6) Utilise technology
Selected carefully and used correctly, technology really can make your life easier, and these days there are a multitude of tech options to save teachers’ time. Some teachers harness the power of lesson planning sites to save time. Online homework planners are invaluable in minimising the time lost on excuses. Online seating planners also take the hassle out of the job and create an optimised learning environment.
As mentioned above, there are also numerous forums, apps, and social network groups for teachers to share best practice, offer advice, and share resources, which can all prove incredibly useful to the modern teacher.
7) Keep a clean desk
Not all solutions come from technology. Two-thirds of us spend at least half an hour each week looking for lost items not on our computers, but buried in the pile of papers you’ve let mount up on your desk. Letting things pile up on your desk is a sure fire way to lose things. Here are a few tips to clear the clutter from your (physical) desktop.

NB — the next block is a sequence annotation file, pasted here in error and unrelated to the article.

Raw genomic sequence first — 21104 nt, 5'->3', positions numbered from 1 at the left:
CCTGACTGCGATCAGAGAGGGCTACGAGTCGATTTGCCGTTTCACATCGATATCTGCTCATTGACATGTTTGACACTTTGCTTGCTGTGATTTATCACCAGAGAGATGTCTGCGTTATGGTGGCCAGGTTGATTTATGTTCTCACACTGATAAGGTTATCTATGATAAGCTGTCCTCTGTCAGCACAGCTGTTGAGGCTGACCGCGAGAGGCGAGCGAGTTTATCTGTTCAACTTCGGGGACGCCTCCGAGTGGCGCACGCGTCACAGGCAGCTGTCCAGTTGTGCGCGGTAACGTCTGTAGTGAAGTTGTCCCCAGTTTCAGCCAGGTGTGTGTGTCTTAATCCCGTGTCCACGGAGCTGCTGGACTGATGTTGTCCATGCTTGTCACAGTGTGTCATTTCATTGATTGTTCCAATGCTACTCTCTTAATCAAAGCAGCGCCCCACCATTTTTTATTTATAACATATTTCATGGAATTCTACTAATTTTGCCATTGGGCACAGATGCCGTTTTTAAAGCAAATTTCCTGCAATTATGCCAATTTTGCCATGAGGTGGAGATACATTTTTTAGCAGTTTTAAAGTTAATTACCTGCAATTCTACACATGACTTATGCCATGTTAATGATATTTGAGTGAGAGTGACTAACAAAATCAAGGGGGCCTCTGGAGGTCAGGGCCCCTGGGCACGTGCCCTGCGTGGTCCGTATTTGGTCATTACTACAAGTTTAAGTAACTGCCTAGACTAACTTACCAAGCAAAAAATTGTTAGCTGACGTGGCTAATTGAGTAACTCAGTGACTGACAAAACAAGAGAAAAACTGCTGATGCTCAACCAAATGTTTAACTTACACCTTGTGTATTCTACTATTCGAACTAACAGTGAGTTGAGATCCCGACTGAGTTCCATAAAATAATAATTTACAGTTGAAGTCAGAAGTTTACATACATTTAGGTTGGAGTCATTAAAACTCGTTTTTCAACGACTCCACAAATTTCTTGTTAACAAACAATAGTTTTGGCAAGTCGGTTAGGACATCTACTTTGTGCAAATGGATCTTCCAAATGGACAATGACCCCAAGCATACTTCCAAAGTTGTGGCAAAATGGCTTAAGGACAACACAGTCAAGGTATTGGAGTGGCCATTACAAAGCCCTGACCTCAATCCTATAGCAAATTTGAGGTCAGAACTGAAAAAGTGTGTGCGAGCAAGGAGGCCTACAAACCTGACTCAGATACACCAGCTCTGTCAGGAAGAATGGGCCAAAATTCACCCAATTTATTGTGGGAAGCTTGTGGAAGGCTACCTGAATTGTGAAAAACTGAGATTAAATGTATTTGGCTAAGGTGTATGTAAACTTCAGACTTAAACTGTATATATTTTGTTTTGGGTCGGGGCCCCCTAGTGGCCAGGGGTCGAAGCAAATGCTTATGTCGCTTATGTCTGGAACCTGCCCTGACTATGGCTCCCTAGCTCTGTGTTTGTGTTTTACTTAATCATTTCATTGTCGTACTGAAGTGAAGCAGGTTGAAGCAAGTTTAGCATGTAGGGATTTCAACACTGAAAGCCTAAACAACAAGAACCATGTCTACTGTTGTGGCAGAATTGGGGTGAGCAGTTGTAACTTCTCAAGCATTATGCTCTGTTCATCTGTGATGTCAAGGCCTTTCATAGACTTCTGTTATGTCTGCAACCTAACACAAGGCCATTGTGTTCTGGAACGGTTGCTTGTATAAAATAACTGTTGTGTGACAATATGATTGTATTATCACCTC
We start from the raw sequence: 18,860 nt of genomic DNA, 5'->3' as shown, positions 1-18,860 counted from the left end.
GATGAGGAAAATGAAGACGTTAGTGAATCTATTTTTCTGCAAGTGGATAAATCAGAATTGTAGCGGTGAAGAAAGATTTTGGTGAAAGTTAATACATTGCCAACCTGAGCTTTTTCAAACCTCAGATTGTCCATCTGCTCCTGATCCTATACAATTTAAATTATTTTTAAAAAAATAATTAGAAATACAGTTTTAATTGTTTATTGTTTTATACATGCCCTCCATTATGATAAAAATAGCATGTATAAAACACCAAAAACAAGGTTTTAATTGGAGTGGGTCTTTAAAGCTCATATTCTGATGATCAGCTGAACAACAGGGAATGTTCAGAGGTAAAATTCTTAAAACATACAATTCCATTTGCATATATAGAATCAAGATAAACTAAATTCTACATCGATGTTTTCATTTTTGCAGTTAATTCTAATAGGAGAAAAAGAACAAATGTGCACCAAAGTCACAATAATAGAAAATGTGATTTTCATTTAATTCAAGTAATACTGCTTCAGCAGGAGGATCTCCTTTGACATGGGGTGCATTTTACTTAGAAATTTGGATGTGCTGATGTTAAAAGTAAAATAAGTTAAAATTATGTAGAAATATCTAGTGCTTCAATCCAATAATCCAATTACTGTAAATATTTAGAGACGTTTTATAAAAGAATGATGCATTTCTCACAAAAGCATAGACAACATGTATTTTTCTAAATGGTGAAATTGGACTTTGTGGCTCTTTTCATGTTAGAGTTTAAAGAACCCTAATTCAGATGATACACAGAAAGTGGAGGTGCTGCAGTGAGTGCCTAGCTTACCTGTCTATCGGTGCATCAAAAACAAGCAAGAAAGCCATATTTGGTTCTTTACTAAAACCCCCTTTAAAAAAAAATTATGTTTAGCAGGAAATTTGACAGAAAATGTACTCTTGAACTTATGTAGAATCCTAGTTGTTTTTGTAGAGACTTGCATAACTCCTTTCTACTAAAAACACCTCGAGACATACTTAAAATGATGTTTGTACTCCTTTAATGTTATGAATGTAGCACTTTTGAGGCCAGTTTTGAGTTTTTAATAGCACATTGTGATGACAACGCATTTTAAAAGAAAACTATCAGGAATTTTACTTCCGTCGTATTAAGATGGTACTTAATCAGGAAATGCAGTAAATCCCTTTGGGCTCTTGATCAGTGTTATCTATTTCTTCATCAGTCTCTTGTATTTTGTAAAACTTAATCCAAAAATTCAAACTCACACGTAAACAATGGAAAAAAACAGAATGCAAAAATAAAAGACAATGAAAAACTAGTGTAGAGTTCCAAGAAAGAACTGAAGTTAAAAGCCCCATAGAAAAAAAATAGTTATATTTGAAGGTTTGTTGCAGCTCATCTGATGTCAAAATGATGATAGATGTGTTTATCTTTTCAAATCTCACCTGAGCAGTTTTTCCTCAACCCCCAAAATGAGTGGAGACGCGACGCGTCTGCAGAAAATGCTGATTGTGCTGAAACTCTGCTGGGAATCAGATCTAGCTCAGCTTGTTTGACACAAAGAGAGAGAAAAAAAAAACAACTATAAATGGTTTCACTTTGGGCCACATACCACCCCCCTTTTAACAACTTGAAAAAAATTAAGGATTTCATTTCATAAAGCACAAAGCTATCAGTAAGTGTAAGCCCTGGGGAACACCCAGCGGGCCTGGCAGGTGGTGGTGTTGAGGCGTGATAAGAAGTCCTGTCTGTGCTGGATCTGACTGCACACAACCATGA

- Use an inbox/outbox system for items that arrive on your desk daily
- Use well-labeled shelves for regular submissions — a tray for turning in homework assignments, for example.
- Teach your students how to use the system, and you’ll spend a lot less time sorting through stacks of papers.
- When something comes in, put it in its place right away. Don’t let things pile up.
- Store away anything you don’t regularly use but may need again in the future.
8) Don’t procrastinate